Zombie Deer Disease and the Concern for Human Infection

What is zombie deer disease?

Zombie deer disease, also known as chronic wasting disease (CWD), is a neurological disorder that causes progressive degeneration of the brain in cervids, a group of animals that includes deer, elk, reindeer, sika deer and moose. The disease is caused by misfolded proteins called prions, which can induce normal proteins in the brain to misfold as well, leading to brain damage and death.

The origin of the term “zombie deer” is unclear, but it may refer to the symptoms that infected animals exhibit, such as drooling, stumbling, aggression, weight loss and a vacant stare. The disease has a long incubation period of about a year, and there is no treatment or vaccine available.

How does zombie deer disease spread?

Zombie deer disease spreads through direct or indirect contact with bodily fluids of infected animals, such as saliva, urine, blood or feces. Prions can also persist in the environment for years, contaminating soil, plants and water sources. The disease can affect both wild and captive populations of cervids.

Where is zombie deer disease found?

Zombie deer disease was first discovered in Colorado in 1967. Since then, it has been detected in at least 31 states in the US and three provinces in Canada, as well as in Norway, Finland, Sweden and South Korea. In November 2023, a deer carcass in Yellowstone National Park tested positive for CWD, raising alarm among scientists and conservationists.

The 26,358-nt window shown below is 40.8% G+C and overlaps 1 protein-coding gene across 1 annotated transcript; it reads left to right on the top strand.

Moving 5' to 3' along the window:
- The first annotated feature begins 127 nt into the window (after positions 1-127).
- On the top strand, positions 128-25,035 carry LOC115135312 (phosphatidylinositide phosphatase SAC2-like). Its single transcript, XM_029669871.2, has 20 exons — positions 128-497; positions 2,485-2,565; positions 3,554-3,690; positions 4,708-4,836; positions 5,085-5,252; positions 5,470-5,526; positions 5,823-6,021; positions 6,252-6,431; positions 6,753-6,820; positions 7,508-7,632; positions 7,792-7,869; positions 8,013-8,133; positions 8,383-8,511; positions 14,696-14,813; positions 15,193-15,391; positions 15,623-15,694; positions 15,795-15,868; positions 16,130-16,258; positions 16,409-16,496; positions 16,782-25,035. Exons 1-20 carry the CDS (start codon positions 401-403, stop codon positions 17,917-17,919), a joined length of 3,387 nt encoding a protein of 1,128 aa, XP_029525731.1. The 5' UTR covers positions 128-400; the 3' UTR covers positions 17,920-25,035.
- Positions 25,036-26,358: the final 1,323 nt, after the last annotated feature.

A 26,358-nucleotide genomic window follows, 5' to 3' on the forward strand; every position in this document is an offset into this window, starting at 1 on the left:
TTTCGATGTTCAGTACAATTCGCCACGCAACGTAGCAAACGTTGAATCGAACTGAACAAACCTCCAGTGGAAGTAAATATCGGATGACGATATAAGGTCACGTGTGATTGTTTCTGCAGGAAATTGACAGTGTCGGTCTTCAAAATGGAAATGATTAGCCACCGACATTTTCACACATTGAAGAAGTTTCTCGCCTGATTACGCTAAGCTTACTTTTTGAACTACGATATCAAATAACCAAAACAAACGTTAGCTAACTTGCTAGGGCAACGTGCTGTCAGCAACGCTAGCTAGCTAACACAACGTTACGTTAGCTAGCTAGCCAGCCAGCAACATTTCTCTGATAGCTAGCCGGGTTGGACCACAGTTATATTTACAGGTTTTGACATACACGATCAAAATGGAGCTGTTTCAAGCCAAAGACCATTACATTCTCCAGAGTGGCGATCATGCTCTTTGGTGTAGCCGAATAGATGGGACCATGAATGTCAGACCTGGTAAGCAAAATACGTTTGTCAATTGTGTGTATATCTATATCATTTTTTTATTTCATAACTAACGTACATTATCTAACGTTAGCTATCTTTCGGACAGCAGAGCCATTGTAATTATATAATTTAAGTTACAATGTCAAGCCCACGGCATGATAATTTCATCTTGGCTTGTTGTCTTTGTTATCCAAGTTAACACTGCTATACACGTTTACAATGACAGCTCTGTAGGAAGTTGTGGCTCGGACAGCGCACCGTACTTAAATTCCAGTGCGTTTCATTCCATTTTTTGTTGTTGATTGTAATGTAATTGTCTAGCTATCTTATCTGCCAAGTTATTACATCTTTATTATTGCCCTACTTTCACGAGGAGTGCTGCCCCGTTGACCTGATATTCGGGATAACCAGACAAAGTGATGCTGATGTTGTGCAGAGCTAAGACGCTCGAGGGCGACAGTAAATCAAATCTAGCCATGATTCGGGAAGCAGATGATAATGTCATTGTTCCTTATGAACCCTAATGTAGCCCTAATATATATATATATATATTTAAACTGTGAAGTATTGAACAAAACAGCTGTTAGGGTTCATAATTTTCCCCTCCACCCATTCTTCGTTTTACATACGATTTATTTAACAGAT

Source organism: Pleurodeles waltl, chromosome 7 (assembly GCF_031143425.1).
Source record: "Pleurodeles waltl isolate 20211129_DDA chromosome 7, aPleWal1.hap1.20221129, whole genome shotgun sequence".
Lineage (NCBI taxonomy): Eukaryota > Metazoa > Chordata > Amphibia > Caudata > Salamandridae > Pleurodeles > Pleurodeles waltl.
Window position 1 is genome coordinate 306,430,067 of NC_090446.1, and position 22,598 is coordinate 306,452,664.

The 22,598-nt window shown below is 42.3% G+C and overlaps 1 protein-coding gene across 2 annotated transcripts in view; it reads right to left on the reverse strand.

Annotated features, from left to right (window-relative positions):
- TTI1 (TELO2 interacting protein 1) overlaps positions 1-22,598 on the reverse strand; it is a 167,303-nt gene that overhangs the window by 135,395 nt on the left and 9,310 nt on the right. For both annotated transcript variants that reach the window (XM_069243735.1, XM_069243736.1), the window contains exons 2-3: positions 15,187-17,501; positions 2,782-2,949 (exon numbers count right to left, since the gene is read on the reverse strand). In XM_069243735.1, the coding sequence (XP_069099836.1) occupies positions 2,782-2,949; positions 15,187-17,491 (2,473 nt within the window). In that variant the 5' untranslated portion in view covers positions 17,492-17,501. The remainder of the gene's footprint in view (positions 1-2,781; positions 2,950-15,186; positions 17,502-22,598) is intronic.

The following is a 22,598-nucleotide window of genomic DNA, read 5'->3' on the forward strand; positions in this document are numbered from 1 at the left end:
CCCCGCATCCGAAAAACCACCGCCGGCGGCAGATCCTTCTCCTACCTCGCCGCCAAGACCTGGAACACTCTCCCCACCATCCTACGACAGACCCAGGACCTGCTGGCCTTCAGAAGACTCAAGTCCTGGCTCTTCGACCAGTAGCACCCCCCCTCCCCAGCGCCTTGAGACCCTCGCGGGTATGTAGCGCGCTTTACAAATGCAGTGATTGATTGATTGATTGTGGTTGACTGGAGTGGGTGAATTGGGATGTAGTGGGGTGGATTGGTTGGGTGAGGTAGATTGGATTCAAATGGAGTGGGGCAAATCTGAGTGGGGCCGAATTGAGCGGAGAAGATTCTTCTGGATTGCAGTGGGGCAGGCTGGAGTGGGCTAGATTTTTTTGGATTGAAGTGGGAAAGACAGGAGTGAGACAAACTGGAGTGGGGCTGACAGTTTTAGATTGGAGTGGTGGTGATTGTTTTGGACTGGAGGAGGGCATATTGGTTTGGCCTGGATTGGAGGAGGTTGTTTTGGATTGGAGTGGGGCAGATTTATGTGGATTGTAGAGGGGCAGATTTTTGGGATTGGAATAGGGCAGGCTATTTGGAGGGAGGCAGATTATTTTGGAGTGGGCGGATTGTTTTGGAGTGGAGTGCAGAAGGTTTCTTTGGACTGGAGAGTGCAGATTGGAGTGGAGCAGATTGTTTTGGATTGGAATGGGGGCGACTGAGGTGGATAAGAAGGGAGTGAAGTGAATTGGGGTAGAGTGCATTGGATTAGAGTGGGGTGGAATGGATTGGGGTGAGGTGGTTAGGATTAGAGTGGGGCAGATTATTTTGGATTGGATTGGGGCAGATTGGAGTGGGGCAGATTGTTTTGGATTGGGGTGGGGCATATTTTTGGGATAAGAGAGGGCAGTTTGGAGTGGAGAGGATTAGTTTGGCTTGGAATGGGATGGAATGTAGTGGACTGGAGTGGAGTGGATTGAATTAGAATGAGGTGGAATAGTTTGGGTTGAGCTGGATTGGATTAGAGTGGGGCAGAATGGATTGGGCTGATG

What is the risk of human infection?

While there is no conclusive evidence that zombie deer disease can infect humans, there is a possibility that it could cross the species barrier through the consumption of infected meat. Prion diseases have shown the ability to jump from animals to humans before, such as mad cow disease in cattle and Creutzfeldt-Jakob disease (CJD) in humans. The outbreak of mad cow disease in Britain resulted in the slaughter of millions of cattle and led to 178 human deaths attributed to CJD since 1995.

Studies have shown that prions responsible for CWD can infect and propagate within human cells under laboratory conditions. Reports suggest that between 7,000 to 15,000 CWD-infected animals were consumed annually by humans in 2017, with projections indicating a 20% annual increase. In regions where CWD prevalence is high, such as Wisconsin, thousands of people may have unwittingly consumed meat from infected deer.

However, detecting and diagnosing prion diseases in humans is challenging due to the lack of immune response and reliable tests for live animals or humans . Therefore, the true extent of human exposure and infection remains unknown.

How disease can be prevented?

The World Health Organization advises against allowing animals infected with known prion diseases into the human food chain. Hunters are advised to avoid shooting or handling animals that appear sick or abnormal, and to wear gloves and use proper tools when field dressing carcasses. They are also encouraged to test their harvested animals for CWD before consuming them.

CWD can be prevented by reducing the contact and transmission of prions among cervids and their environment. This can be done by limiting the movement and concentration of cervids, banning the use of cervid urine as a hunting lure, disposing of carcasses properly, and decontaminating equipment and clothing that may have come into contact with prions.

Zombie deer disease is a serious threat to wildlife health and conservation. It also poses a potential risk to human health. More research is needed to understand the nature and extent of this risk, and to develop effective strategies to prevent and control this emerging prion disease.

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